The future of the Mac might be
Apple-designed CPUs, but the present of the Mac is Intel. Apple is increasingly in charge of its own destiny, adding features like the T2 chip to Macs to handle as much of the system’s security, encryption, and other miscellaneous tasks as it can. Still, we expect Apple to ship most or all of its laptops and desktops this year with Intel inside.
The chip giant hasn’t yet announced the specific processors it will ship this year, but it has delivered a few sneak peaks at its roadmap. Here’s what we know about what Intel is cooking up for 2019, and how it might impact the Mac.
Sunny Cove and Ice Lake
Intel keeps producing new consumer processors every year, but the fundamental microarchitecture upon which they are built hasn’t changed since 2015’s Skylake. This year, Skylake will finally get a successor in
The new architecture is meant to offer a significant increase in single-thread performance, with bigger caches, wider execution units, and a set of new instructions meant to speed up cryptography, AI, and machine learning.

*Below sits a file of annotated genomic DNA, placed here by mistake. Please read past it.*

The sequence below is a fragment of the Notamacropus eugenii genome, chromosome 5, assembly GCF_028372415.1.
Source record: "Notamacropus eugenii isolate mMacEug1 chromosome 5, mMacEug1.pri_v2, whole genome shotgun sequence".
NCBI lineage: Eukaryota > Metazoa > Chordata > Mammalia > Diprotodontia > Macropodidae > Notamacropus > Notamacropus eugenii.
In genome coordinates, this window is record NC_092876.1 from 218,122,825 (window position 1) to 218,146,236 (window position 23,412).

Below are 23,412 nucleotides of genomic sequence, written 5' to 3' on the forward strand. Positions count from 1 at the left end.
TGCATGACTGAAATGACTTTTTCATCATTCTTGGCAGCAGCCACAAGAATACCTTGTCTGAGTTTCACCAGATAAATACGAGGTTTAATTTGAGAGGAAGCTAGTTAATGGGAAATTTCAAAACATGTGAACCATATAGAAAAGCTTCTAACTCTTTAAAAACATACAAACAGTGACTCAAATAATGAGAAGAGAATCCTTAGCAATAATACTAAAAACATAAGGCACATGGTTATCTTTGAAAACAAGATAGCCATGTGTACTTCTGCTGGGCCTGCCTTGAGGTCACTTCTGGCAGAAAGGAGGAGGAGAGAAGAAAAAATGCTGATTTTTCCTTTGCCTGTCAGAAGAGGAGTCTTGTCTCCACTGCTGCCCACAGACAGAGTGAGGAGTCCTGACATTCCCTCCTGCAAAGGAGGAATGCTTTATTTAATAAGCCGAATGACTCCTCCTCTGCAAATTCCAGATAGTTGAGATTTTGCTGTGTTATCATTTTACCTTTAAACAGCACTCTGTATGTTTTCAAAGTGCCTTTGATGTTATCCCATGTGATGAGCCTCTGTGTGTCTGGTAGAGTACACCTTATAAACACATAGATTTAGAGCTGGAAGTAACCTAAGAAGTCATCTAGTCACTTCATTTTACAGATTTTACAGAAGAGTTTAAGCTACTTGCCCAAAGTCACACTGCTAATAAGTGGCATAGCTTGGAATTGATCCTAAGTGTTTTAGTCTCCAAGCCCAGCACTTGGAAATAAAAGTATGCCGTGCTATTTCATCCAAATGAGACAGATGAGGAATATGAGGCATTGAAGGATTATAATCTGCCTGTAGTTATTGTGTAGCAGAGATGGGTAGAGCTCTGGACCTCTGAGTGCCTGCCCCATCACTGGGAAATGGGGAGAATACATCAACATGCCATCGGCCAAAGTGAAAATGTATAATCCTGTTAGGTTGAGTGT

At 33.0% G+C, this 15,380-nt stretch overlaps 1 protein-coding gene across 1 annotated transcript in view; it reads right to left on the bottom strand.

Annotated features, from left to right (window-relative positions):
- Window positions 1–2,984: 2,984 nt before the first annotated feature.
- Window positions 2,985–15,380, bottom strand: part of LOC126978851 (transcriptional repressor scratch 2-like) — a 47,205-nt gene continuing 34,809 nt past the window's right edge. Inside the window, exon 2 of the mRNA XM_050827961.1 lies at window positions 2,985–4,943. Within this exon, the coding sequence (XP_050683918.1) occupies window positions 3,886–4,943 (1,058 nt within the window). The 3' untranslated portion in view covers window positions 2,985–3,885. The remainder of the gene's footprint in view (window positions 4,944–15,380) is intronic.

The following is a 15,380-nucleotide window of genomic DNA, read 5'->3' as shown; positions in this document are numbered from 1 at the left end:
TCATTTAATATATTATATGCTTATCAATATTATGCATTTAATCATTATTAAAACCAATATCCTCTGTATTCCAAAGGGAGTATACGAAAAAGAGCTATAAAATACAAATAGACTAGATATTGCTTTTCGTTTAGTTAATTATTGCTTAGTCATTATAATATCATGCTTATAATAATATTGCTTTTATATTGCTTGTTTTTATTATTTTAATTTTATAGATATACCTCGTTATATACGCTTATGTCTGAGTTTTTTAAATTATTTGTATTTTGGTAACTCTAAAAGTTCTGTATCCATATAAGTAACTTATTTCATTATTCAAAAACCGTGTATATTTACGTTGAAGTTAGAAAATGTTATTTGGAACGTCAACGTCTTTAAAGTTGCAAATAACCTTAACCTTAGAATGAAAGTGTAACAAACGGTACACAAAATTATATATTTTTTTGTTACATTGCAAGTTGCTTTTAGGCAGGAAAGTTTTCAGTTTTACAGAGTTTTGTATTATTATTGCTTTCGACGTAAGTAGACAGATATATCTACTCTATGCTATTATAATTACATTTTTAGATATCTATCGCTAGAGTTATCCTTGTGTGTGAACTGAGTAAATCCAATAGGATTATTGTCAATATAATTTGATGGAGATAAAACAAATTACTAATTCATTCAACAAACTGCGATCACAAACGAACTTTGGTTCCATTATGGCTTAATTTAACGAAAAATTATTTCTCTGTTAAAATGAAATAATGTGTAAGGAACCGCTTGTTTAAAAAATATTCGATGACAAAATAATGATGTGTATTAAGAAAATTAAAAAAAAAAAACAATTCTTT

Sunny Cove will first appear in a family of processors known as
Ice Lake. They will be 10nm CPUs across a range of performance and power requirements, so we can probably expect to see them in MacBooks of all stripes, the Mac mini, and iMacs.
Ice Lake brings with it a number of interesting features. First is 11th-generation integrated graphics, with up to 64 execution units. The fastest Intel integrated graphics in Macs today is the Iris Plus 655 GPU with 48 execution units—Ice Lake has up to 50 percent more, along with a handful of efficiency improvements. Intel says it will offer up to a teraflop of graphics performance, which is a big step up from Intel’s current graphics offerings, but far behind the Vega Pro 16 (2.4 TFlops) or even the Radeon Pro 560X (2.0 TFlops) that you can get in 15-inch MacBook Pros today. It will also support Adaptive Sync on external displays.